Skip to main content

How To Create Networking Serendipity – Digitally

By April 21, 2020No Comments
J. Kelly Hoey - Build Your Dream Network

The loss of IRL interactions – from wandering into a coffee shop or heading into the co-working space or attending a conference – is the loss at chance interactions. The serendipity of making an unexpected solid new connection. I can recall a few of these as I type this post (and no, none arose as a result of using a conference networking app).

There was the first time I met Dr. Sue Black, O.B.E. – we both had responded to a tweet from William Hurley aka whurley to gather pre-hackathon to form a team and brainstorm ideas. Sue is now one of my dearest friends.

Then there was a U.N. conference when I was waiting to chat with someone who wanted to meet me (yes, connected through one of those conference apps and no, I have absolutely no recollection of who it was). Instead, I met social entrepreneur, Paul Polizzotto, then founder and president of CBS EcoMedia. Later, I had the chance to invite Paul to speak at an entrepreneurial event I organized for female founders.

These moments are invaluable, so how do we recreate them in this digital moment? Can we create networking serendipity with the tools we have at hand?

Short answer is yes.

For me networking serendipity has been about putting your career in front of opportunities. It is being active in selecting where to be, and how to talk about it. It’s choosing to engage (whether that is in the moment or transferring information along).

Passive participation allows you to tick the box and earn credits for attending. Sometimes that’s all you have the energy for but it’s unlikely to result in the networking serendipity I’m talking about.

Social platforms and digital tools can be as serendipitous as the conference. To re-create some of the chance IRL interactions I’m thinking of (and suspect you’re missing) here’s a list of three suggestions to get you started:

  • Craft your digital communications with an “in the room” mindset. Assume you are standing in the room, next to the people you want to talk to – because that is what is happening! For example, at the end of an online live-streaming fitness class, pop in the chat to thank the instructor (as I’m guessing that you would do that in-person).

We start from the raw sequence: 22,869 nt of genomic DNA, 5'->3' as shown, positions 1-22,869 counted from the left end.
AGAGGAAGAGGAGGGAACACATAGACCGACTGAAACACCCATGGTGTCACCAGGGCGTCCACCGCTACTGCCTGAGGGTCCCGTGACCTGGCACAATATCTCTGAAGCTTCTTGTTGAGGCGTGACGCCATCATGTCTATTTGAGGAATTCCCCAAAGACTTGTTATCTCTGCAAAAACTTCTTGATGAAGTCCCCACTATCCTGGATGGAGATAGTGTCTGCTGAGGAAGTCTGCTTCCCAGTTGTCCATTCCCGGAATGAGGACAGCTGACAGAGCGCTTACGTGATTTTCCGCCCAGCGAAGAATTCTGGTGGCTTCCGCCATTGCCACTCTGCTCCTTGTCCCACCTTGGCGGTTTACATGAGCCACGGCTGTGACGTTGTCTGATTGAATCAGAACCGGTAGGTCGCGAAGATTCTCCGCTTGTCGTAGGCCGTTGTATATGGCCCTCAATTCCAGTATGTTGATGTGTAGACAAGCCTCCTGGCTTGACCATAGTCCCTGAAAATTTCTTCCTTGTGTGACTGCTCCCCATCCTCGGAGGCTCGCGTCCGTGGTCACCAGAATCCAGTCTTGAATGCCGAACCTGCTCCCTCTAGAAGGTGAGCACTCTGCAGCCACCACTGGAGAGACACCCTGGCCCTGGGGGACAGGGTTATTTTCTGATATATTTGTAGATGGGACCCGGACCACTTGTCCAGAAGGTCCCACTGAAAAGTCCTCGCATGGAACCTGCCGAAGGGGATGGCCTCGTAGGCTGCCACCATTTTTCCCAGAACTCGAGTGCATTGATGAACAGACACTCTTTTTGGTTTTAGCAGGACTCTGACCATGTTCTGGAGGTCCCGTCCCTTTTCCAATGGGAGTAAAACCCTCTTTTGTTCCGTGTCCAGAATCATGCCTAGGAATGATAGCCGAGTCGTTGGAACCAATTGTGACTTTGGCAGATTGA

• Say hello and good-bye when you join an online conversation (whether this is on Twitter or a Zoom video conference). Post a status update on Facebook that signals to your friends when you’re going to back or alternatively, showing up to hang out.
  • Introduce yourself! When you’re invited to ask questions during an online presentation (whether via the chat feature or the moderator un-muting your microphone), use this #BYDN formula: (1) say who you are, (2) what you do and where you are from, then (3) ask your question. Why do I push continuously stress this? It provides you with an opportunity to network with everyone on the call or participating video conference – just as it would if you stepped up to the mic to ask a question to a speaker at an IRL event.

I recently lead a FieldTrip presentation for CreativeMornings. My one request from the several hundred online attendees participating was: say hello, and where you are from when you join the call then share your name, what you do before you ask a question. The result? Immediate engagement and enthusiasm when attendees realized they were not alone in front of computer screen. During Q&A when an attendee asked me about how to go about making new connections in a new city (seemingly a massive challenge during coronavirus) – my answer become almost unnecessary as she had shared her location (San Diego) when she asked the question. Other San Diego based attendees immediately leapt in to connect and make recommendations on places to network in that city.

Other thoughts on ways to create networking serendipity digitally (and these are likely actions you’re already taking, but may not have been viewing them through this particular networking serendipity filter):

  1. Comment on other people’s FB, Instagram or LinkedIn posts.
  2. Amplify someone else’s content with a RT or share.
  3. List the online events you’re attending in your LinkedIn summary box – and update the list weekly. This is a strategy I followed when I was attending IRL events and led to numerous “I’m attending that too” or “Tell me more about…” inMails from within my network.
  4. Leave a comment or ask a question when you watch a video on YouTube – ’cause you never know, the content creator may just respond.
  5. Add some links to your email signature line (as someone could just click through to find more reasons to want to talk with you).

Need more? I’ve written a few posts before on this topic:

Kelly Hoey - networking expert - keynote speaker - author - build your dream network
J. Kelly Hoey

Networking Expert + Career Transformation Coach + Author + Speaker, Kelly Hoey looks at "networking" through a new, modern, fresh lens, offering you (who are pursuing and perhaps struggling with your big ambitions), advice on how to connect for success in a hyper-connected world that is woefully short in its attention span. Her network-building advice is relatable, instilling confidence with actionable insights and practical information.